Flights of Imagination

After the long, somewhat sad post yesterday, I was ready for a change.  I went out and had my nails done–something I’d planed a few weeks back–because nothing makes me feel better than having my brows waxed and my nails painted, ’cause it makes me feel pretty.

I feel pretty, oh so pretty . . .

I feel pretty, oh so pretty . . .

And for those who might wonder, the polish is OPI Cajun Shrimp gel.  It’s a lovely color, and I may ask for a touch up when I go back in two weeks, ’cause it’s pretty hot.

At the moment I’m playing the Go-Go’s Vacation on something of a loop, because the song puts me in the right frame of mind and gets me going.  Also, it’s going to put in an appearance in a future Foundation novel–the D Level novel, if you must know.  Seriously, Vacation will be blasting out at some point in the lives of Annie and Kerry.  I’ll leave to you wonder where and why.

While Now, Voyager was playing in the background, I worked on B For Bewitching, and put Part Nine behind me.  Only two chapters, but it’s meaty, beaty, big, and bouncy, if I may steal from The Who.  It’s about flying:  Annie doing her final solo flight, and Kerry doing the last race of the season.  What?  You just now figured out those were real things?  Ha!  No, this is all happening, and from the layout of the story, it’s pretty much the focus of at least seven chapters.  Though I’m approaching Chapter Thirty, which leaves plenty of room for other shenanigans–a word Erywin will lay on the kids in an upcoming chapter.  I wonder what she’s talking about, as she doesn’t seem like the sort of person who’d use that word . . .

Here’s what I have for Part Nine:

It's so pretty, oh so pretty . . .

It’s so pretty, oh so pretty . . .

And Chapter Twenty-Seven has one of the longest title of any thing I’ve written, right up there with the title for Part Eight–and for the title of this novel, and the last, and the one to come.  Never mind.  The thing I like is that I’ve laid out this part, I know how it’ll flow, and I know the outcomes of both chapters.  I’ve also realized that Part Ten will be the last part of the novel, and there will probably be three or four, more than likely four, chapters in that part, which will bring the novel to a close.  And just as A For Advanced started and ended with Annie, B For Bewitching will start and end with Kerry, and the C Level novel will start and end with Annie.  Yes, I said C Level novel, ’cause I know you want to know.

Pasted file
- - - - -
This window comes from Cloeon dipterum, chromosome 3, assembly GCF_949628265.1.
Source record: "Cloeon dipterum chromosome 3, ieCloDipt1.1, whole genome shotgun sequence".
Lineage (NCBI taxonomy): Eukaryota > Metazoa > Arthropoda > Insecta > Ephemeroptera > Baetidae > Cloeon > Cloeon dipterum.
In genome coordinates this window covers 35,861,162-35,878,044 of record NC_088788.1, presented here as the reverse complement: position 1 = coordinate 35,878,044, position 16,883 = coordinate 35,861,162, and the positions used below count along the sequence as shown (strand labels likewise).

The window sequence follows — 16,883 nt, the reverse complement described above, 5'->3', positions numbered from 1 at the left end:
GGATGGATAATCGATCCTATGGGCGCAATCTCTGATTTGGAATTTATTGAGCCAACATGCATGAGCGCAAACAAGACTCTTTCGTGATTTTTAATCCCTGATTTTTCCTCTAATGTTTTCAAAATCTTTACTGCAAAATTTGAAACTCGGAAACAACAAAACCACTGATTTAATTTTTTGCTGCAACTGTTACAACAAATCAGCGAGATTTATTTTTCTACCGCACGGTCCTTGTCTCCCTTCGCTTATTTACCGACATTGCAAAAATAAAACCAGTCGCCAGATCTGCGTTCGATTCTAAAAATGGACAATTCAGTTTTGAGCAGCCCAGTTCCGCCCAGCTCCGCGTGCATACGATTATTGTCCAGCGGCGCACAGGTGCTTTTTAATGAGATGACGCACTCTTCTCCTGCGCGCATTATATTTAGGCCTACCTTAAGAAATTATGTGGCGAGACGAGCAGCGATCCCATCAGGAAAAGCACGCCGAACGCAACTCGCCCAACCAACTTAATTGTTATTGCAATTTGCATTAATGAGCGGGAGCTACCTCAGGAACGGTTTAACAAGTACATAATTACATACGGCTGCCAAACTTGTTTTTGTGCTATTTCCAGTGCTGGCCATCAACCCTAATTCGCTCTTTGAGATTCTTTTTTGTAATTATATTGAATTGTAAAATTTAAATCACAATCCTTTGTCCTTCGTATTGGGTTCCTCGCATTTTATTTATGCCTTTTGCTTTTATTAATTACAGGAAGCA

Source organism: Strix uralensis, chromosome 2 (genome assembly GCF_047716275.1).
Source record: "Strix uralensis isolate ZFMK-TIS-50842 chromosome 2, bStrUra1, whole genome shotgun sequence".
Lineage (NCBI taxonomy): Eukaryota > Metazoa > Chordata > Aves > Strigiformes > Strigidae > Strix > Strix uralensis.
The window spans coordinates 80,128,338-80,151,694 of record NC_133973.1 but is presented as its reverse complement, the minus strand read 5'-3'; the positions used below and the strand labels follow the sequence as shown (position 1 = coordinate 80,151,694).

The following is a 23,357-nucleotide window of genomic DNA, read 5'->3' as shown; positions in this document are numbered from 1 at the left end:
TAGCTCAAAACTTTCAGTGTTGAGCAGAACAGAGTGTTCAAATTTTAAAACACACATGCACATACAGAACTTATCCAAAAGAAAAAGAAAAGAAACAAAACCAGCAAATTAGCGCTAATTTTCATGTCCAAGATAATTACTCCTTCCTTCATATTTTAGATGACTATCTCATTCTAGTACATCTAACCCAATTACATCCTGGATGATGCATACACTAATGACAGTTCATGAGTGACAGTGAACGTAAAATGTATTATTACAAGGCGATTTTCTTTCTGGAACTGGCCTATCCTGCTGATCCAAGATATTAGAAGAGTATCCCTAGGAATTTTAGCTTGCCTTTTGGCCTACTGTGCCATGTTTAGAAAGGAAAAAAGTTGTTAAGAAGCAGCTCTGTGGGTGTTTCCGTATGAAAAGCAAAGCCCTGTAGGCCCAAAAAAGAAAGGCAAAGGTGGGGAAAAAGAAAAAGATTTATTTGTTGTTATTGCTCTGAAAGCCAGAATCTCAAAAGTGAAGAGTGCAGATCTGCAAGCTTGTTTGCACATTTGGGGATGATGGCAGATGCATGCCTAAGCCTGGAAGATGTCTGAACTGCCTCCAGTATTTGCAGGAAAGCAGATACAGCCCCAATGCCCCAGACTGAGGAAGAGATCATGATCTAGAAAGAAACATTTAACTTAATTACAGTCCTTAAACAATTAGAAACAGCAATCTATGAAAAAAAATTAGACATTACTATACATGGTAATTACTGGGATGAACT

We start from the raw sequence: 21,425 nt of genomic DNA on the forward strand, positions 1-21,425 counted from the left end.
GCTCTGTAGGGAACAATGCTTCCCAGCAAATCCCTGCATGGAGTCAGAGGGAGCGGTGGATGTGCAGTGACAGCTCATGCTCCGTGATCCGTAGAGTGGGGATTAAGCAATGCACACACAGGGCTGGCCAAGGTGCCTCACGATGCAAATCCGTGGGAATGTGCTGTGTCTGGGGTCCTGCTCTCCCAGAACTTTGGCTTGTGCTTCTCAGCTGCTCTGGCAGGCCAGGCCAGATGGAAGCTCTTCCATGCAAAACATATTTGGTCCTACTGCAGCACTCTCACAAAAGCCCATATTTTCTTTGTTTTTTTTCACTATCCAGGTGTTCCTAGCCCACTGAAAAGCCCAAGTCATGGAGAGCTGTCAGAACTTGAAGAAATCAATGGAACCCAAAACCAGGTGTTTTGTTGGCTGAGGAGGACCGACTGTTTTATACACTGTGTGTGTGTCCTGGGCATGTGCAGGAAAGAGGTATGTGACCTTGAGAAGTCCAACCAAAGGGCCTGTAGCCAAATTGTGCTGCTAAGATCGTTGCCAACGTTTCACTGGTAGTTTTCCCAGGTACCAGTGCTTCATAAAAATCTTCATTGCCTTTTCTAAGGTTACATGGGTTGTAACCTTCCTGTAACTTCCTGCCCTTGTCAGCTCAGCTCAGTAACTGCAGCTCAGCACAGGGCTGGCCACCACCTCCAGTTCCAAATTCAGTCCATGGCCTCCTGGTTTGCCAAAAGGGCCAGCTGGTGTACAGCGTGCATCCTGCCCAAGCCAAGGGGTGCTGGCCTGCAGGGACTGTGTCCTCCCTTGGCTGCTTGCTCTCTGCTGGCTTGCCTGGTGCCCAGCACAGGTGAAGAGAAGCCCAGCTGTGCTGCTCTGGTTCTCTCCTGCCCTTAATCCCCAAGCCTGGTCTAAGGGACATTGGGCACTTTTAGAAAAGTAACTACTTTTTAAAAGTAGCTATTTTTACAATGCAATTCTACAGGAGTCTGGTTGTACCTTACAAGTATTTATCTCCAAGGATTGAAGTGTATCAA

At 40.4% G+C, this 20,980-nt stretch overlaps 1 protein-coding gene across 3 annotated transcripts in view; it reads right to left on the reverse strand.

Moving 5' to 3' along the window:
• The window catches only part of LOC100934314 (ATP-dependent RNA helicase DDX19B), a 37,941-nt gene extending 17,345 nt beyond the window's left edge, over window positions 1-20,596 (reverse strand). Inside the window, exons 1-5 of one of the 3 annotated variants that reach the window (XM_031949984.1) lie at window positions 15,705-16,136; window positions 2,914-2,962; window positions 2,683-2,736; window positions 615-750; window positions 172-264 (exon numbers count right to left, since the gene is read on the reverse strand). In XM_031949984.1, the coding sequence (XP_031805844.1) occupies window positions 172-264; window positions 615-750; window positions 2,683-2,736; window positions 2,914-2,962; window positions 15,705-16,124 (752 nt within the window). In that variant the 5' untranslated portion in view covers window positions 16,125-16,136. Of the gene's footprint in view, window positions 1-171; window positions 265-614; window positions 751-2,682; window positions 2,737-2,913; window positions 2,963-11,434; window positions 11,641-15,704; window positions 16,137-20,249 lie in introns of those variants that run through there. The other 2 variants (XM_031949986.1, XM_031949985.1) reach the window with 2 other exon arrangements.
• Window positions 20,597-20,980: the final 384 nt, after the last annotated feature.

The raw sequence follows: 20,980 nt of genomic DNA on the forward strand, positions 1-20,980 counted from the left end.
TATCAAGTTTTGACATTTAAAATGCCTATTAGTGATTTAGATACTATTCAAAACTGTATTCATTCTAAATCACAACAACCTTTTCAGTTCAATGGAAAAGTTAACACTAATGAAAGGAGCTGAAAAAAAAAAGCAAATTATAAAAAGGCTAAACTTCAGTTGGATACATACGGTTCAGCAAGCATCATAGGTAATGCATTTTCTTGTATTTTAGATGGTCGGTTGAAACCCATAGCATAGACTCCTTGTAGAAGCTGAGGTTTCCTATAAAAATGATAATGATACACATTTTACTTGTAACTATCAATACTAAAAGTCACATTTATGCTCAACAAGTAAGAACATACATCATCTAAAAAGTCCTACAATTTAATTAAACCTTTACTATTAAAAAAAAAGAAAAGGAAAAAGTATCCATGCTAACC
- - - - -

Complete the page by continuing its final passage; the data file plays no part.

Two things I figured out last night.  One, there are scenes that I need to add.  I should show something with the kids teaching each other what they’re learning in their special classes:  Kerry transformation magic, and Annie advanced sorcery.  I’m certain there will be other moments that need to pop up here and there as well, but I have the majority of the novel laid out, and it’s really all about the kids and their relationship, and how it’s building and growing.

And two . . . I’ve added up the scenes I have plotted into the novel, and at the moment there are one hundred and fifteen.  I’m figuring that it’s not going to be hard to do fifteen or twenty more, which will likely put me somewhere between one hundred and thirty-five to one hundred forty scenes.  Now, if I figure an average of fifteen hundred words per scene–and I have no reason to believe that average is out of the question based upon my last novel–then it’s just simple math to see if I go one hundred and thirty-five scenes, the estimated word count for the novel is around . . . two hundred thousand words.  I’m guessing it’s gonna be closer to a quarter million words, because I know some of these scenes are gonna run bigger that fifteen hundred words–

Didn’t I say at the start of this project I was worried this was going to be a short novel?  So much for that concern.

I think I’ll finish up the plotting in the next couple of days, but I don’t expect to start writing on this beast anytime soon.  By that I mean I’m not going to start on something new when I have so many other things to do.

Besides, I have to think on this story a bit more before decide what it’s going to say.